Wednesday, October 20, 2010

Recession as an experiment in value of treatments

This is going to be short and sweet.

Pharmalot reported two days ago that abandonment rate for all new prescriptions for brand-name drugs has reached nearly 10%. This should worry Pharma, but not for the reasons that they think. Yes, this means at least a short-to-medium term hit to their revenues. But more importantly, if this trend persists for a meaningful amount of time, it provides an opportunity for healthcare researchers to establish the true value (or lack thereof) of many of the routine drugs prescribed to the US population. What I mean is, we can examine what happens to health trends, and even to specific diseases, while patients are not taking the medications that are considered so vital for their well-being. If we do not see a rise in untoward events, or, better yet, if we see that our public's health is actually better without these meds, that will deal a significant blow to the idea of "a pill for everything". Alternatively we may learn that these meds are truly vital, and this finding should certainly impact our debate about access to them.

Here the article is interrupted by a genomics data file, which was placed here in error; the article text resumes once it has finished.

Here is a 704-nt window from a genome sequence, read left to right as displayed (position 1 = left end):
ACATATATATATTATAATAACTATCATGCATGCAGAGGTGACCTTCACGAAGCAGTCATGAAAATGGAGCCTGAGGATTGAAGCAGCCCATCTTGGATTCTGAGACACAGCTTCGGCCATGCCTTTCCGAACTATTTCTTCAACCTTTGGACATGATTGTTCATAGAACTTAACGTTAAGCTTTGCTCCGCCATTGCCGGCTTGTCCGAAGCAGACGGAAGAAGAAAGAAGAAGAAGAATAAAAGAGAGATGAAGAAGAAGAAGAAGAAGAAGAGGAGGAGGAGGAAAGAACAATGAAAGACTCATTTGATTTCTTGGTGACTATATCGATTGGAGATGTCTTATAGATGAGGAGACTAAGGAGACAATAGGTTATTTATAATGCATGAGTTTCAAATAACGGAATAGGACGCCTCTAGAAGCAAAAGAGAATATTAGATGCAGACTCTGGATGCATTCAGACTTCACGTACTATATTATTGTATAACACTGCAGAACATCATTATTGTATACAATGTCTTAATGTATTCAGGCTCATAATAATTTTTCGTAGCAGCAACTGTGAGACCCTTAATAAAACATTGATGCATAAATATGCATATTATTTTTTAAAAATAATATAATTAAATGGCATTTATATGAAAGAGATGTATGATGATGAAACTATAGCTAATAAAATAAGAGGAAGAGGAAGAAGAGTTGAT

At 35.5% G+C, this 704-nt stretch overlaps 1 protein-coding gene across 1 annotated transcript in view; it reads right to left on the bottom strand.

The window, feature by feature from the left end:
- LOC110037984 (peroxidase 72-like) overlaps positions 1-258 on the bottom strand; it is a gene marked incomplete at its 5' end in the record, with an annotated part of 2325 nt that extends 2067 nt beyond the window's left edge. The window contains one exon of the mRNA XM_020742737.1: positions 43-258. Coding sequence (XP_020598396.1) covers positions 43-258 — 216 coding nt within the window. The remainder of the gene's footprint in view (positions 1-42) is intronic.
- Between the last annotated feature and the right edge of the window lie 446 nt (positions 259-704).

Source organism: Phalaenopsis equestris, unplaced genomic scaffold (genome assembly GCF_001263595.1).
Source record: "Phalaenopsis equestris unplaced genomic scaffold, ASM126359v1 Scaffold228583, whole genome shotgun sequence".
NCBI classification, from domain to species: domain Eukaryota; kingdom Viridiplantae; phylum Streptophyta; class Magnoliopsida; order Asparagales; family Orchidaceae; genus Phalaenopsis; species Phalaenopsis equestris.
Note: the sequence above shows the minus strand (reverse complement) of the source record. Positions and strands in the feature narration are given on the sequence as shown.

Of course, there will be objections. The methods for mining these effects may not be solidly hypothesis-testing, the time in question may not be enough to detect any meaningful changes, and, our favorite, the causality will be difficult to establish. All of the this notwithstanding, this period of time should provide a very interesting natural experiment in the overall value of our treatments today.

Hat tip to @AHCJ_Pia for a ink to this story here.    

1 comment:

  1. Yes this would be a good 'benthamite' test of what patients really value, it's a shame for patient autonomy to be drawn out in this way but it beats paternalism that's for sure.